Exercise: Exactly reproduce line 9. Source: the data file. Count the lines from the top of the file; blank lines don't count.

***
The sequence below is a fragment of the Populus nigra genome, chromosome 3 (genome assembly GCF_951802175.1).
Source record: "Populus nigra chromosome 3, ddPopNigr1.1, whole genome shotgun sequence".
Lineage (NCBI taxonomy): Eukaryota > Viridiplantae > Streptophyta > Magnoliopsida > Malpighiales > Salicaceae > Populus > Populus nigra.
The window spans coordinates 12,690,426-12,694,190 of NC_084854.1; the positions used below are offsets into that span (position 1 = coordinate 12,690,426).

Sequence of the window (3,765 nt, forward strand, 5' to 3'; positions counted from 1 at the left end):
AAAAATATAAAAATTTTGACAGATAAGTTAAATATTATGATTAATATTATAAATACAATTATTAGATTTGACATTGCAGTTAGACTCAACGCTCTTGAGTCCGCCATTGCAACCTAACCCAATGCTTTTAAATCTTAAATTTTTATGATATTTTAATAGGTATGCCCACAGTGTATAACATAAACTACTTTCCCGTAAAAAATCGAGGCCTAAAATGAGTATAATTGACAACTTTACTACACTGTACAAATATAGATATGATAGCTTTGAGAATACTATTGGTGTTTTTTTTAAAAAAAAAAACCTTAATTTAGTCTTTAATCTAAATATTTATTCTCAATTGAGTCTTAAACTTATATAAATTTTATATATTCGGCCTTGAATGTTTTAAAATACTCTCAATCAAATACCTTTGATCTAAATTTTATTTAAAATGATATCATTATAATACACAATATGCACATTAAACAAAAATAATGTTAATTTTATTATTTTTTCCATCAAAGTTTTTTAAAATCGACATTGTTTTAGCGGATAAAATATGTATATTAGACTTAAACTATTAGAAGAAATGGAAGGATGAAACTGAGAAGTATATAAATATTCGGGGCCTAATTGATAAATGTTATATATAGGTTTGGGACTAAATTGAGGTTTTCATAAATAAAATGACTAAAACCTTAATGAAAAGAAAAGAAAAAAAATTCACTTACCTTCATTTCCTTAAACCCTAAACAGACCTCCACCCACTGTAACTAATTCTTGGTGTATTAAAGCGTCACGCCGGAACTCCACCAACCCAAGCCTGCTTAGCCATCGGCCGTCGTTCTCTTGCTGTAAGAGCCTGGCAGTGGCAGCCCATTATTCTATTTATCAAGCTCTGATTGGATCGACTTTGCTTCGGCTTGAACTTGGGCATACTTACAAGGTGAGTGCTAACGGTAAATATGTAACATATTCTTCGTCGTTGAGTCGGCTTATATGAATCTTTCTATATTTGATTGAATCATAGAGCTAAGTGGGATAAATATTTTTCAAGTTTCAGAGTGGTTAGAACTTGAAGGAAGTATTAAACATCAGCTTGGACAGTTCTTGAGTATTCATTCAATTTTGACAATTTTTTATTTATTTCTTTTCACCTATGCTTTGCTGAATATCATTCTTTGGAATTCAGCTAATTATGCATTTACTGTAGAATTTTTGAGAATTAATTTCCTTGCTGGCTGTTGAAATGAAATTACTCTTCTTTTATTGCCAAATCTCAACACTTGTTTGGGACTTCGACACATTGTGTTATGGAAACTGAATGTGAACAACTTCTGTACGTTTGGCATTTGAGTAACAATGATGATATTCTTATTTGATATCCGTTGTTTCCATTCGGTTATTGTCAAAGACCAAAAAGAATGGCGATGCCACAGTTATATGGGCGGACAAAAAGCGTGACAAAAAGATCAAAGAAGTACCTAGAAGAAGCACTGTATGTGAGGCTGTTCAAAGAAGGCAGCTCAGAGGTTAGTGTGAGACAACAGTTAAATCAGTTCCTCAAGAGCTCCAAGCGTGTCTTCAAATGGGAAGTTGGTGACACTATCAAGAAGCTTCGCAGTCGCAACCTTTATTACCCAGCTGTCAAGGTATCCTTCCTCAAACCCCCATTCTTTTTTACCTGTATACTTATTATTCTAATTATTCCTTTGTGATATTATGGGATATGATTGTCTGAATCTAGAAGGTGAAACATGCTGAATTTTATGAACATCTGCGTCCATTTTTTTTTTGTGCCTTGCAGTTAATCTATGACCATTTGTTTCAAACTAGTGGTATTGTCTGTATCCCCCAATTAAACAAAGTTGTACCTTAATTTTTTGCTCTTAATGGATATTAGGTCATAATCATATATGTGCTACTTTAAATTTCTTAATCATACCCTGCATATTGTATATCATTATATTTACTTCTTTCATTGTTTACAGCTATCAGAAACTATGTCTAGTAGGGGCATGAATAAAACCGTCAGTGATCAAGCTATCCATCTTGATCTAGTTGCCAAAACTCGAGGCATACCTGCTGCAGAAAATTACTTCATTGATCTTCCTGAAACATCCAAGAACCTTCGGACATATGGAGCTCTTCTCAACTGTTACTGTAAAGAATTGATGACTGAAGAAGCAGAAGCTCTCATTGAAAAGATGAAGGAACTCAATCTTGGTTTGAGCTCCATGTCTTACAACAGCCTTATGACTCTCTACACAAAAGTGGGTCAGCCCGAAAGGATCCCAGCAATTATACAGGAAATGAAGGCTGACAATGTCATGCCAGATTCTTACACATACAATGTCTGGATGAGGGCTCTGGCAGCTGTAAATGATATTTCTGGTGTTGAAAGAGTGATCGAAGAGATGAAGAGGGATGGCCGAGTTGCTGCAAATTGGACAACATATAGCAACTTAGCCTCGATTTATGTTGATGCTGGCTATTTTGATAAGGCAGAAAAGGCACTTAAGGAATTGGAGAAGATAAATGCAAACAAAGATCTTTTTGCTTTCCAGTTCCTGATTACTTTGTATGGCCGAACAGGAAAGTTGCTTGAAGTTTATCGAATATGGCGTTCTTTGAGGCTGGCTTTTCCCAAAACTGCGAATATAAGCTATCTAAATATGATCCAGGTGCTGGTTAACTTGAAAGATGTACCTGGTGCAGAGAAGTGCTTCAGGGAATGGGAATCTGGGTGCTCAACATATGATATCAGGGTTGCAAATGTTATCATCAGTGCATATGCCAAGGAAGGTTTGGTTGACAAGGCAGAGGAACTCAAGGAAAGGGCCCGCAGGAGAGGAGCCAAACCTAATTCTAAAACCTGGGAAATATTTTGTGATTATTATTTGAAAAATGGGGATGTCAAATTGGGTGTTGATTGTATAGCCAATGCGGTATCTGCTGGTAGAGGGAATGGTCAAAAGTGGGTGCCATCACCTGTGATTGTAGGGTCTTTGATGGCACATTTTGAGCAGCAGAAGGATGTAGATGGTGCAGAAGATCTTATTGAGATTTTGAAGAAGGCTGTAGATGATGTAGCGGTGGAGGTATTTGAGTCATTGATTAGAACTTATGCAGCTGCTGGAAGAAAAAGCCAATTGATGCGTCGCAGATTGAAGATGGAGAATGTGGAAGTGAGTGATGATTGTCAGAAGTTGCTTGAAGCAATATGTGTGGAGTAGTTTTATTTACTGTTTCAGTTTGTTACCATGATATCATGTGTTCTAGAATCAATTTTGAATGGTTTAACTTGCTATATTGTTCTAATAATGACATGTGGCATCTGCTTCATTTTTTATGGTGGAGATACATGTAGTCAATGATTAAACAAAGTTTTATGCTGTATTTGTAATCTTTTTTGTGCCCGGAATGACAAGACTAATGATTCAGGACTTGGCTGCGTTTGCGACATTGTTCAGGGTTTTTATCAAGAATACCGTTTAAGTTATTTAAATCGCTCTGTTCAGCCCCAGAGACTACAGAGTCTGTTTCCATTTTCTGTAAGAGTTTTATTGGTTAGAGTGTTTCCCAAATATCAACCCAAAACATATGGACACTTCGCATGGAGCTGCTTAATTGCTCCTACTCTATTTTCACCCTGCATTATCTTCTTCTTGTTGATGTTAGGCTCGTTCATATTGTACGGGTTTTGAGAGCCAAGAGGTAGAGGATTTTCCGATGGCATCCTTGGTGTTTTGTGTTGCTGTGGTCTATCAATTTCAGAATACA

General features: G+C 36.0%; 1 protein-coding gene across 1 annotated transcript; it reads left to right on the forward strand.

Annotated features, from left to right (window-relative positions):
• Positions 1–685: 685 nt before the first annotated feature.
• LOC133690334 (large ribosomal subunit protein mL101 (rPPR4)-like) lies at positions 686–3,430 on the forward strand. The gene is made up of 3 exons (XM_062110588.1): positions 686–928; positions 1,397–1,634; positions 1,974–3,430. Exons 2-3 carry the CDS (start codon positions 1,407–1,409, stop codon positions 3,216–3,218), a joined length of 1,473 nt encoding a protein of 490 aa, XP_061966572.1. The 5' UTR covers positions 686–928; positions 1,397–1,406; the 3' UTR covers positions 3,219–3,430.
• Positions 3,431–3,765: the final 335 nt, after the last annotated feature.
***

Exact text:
• Positions 1–685: 685 nt before the first annotated feature.